This week, we discuss API vulnerabilities in TP-Link Wi-Fi extenders, Amcrest cameras, Venmo transaction feed, and GateHub cryptocurrency wallet. We also take a look at the API security aspects of microservices architectures.
Vulnerabilities: TP-Link Wi-Fi extenders
TP-Link Wi-Fi extenders are a popular way to get a better Wi-Fi coverage in houses and other spaces. Unfortunately, this week some of them got hacked through remote API calls that allowed complete device take-over.
The attack was accomplished by sending HTTP requests with specifically crafted
User-Agent header. Just like with classical SQL injections, attackers included special characters that made the devices execute the code after these characters as local system commands. The API endpoint processes on the devices were executed with root (administrative) privilege, opening limitless opportunities for attackers.
Advice to vendors:
- Define and enforce limits and patterns on all incoming and outgoing data (headers, parameters, or payloads) to make sure that your API never receives any unexpected data.
- Use accounts with minimal permission levels.
The popular consumer payment app keeps having their transaction data leaking. This week, a researcher published 7 million financial transactions made by Venmo users.
The problem lies in the API that Venmo exposes so its app can show a feed of transactions that users’ friends are making. While this social aspect is a part of the experience that Venmo has created on purpose, there was no design reason for anyone to be able to invoke the API directly, outside of the Venmo app.
When notified of the issue about a year ago (when 207 mln transactions leaked), Venmo tried to mitigate the issue by simply limiting the maximum API invocation rate to 40 calls per minute. Now Dan Salmon simply created a script that operated within that limit and downloaded the 7 mln transactions over a span of few months.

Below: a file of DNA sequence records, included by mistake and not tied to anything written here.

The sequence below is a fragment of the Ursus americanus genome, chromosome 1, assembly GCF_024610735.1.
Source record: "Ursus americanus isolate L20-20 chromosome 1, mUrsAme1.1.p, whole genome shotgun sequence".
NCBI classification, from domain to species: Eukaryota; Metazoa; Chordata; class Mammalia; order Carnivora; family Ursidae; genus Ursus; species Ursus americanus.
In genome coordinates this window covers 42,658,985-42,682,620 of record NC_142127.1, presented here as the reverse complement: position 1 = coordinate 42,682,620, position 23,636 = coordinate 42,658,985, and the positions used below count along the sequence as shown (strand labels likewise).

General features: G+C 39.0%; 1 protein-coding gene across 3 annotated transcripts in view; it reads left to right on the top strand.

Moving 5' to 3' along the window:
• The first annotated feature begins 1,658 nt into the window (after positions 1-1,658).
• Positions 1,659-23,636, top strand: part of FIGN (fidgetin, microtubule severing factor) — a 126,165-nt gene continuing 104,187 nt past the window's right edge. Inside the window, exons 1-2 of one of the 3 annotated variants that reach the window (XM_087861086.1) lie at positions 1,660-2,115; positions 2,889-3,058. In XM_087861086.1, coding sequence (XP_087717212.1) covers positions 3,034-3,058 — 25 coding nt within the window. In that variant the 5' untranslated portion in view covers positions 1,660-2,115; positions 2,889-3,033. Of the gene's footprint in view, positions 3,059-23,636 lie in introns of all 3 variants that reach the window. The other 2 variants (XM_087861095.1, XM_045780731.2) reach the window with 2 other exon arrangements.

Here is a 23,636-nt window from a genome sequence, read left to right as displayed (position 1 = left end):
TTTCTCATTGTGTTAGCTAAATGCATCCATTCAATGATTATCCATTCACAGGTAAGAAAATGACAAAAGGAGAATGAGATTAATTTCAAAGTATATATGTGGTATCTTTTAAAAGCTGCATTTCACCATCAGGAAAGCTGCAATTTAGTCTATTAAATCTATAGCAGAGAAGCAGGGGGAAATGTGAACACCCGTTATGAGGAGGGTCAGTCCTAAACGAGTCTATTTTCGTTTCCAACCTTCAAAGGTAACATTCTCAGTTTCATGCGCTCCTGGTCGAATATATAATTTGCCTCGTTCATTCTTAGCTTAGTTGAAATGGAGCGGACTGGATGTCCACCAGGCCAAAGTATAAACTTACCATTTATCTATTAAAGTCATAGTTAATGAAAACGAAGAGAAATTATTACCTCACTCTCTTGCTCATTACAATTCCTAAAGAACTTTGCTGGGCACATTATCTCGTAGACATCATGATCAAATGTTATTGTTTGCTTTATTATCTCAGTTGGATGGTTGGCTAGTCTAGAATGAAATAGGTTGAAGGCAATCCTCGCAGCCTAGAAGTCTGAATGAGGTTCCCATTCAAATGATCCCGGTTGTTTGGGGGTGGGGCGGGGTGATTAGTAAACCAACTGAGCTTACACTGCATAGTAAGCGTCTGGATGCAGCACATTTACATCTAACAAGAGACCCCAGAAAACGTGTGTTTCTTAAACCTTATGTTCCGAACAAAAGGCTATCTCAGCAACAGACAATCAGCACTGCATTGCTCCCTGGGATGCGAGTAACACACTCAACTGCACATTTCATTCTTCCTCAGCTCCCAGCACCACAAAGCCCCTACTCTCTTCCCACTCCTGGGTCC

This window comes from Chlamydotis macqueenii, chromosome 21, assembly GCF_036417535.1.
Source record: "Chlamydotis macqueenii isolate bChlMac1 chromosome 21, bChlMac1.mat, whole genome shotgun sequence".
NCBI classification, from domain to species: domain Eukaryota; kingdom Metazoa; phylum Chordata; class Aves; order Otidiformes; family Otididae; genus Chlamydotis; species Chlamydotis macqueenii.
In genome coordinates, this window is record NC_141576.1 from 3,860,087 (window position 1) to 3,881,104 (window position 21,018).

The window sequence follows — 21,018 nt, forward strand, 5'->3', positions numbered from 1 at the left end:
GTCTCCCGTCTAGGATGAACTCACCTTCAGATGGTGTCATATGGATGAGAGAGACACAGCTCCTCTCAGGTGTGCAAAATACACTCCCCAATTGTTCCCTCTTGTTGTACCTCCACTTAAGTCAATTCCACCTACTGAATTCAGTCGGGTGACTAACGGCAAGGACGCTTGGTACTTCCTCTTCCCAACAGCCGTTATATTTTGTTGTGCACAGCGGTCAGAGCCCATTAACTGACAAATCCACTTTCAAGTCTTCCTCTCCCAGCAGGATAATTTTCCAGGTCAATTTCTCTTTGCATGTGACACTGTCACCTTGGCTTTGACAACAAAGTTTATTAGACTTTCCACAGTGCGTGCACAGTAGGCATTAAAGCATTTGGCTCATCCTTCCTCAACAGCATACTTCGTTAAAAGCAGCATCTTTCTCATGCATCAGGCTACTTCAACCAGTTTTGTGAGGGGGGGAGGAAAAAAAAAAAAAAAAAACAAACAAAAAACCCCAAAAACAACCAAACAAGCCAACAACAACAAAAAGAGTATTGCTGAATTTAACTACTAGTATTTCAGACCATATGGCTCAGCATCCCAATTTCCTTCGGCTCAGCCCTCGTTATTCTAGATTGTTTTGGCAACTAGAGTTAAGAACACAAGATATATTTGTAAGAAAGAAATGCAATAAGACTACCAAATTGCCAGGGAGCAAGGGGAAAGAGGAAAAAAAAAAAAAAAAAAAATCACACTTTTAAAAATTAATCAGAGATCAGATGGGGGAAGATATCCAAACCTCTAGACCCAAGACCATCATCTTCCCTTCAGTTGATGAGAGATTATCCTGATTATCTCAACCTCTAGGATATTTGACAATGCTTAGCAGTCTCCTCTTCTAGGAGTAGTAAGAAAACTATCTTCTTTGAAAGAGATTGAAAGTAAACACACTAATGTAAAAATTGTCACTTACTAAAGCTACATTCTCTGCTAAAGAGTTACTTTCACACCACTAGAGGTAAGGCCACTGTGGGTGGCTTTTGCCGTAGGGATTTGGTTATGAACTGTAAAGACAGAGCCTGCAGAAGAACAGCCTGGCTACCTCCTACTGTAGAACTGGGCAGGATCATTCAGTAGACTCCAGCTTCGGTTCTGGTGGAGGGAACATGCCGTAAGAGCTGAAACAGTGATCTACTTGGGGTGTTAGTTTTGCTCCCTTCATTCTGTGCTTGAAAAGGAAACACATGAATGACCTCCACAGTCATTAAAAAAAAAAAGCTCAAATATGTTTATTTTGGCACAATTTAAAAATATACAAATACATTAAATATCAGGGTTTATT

Recommendation to vendors:
- Ensure that your APIs can only be invoked by clients that need to invoke them (for example, your mobile app).
- Always protect APIs with proper authentication and authorization.
- Ensure that automated enumeration of records for bulk downloads is not possible.
- Set up monitoring and reporting to detect bulk activity.
Vulnerabilities: Amcrest HDSeries cameras
Amcrest HDSeries cameras are popular, inexpensive consumer Wi-Fi security cameras. This week, a vulnerability has been disclosed that allows attackers to take complete control of the camera.
One of the flaws was that each camera stored the administrative credentials in cleartext in a specific location on the camera. Anyone who knew the location could download the credentials simply using the corresponding URL.
The most severe issue (10/10 in the Common Vulnerability Scoring System (CVSS) rating) was an API vulnerability allowing the complete remote camera take-over:
- All camera management functionality is available through the API powering the mobile and web-app interfaces.